Today, approximately equal numbers of Americans identify with each of the major political parties, and more than a third consider themselves independents. Political identification has declined in recent years, with the number of people identifying with one or the other party decreasing. From the 1960s to today, there has been a marked drop in party affiliation. In the 1950s, it was a reasonable to assume that children would identify with the same political party as their parents; today, that is not necessarily so. Many of the events of the 1960s, such as the Vietnam War and desegregation, resulted in a realignment of party affiliation. Even more significantly, new voters entering the electorate since the 1960s have largely chosen to be unaffiliated with either of the major parties. In addition, over the last two decades, many active member of the Republican party have moved to more conservative views, while active members of the Democratic party have moved to more liberal views. This movement away from "center," or politically moderate views, has further weakened party identification for the many who already had weak party identification.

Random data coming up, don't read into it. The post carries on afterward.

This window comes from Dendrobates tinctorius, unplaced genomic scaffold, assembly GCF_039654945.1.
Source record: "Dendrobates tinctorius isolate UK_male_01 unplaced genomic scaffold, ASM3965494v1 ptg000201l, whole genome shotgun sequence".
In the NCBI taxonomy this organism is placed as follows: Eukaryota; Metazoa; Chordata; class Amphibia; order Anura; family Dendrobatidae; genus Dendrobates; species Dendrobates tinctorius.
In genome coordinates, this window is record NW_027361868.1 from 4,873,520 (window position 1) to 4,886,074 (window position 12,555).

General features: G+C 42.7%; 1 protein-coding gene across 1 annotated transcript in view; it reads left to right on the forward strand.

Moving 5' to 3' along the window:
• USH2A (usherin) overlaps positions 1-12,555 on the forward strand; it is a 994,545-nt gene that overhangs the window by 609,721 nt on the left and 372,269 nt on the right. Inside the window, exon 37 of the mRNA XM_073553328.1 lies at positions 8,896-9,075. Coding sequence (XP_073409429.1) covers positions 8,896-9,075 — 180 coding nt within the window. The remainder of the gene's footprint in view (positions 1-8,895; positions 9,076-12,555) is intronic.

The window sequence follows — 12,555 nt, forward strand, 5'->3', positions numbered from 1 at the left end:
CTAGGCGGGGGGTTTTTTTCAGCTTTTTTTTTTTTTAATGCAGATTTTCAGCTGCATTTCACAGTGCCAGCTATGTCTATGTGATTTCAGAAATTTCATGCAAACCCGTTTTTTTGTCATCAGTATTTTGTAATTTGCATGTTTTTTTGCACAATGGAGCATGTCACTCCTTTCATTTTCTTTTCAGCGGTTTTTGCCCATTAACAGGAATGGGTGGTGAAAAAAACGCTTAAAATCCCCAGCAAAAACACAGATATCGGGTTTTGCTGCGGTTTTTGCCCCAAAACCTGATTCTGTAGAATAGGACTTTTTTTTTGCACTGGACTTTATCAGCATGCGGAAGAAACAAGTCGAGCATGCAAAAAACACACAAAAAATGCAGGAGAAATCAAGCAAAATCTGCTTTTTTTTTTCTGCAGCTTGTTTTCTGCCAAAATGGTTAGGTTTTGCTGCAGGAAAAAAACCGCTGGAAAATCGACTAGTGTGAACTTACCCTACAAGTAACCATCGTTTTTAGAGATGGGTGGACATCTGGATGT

The midterm elections of 2006 seems to have moved more people towards the political center. That movement was confirmed by the election of Barak Obama in 2008. Obama was reelected in 2012. On the other hand Republicans continued to do better in the Mid Term elections. This effect seems largely an impact of voter turnout. Voter turnout is larger during Presidential elections, and many of the supporters of the Democrats, which include African Americans and Spanish Americans turn out in larger numbers in Presidential years. Furthermore the Democratic party has greater support from younger voters, who also do not turn out during the mid-term elections.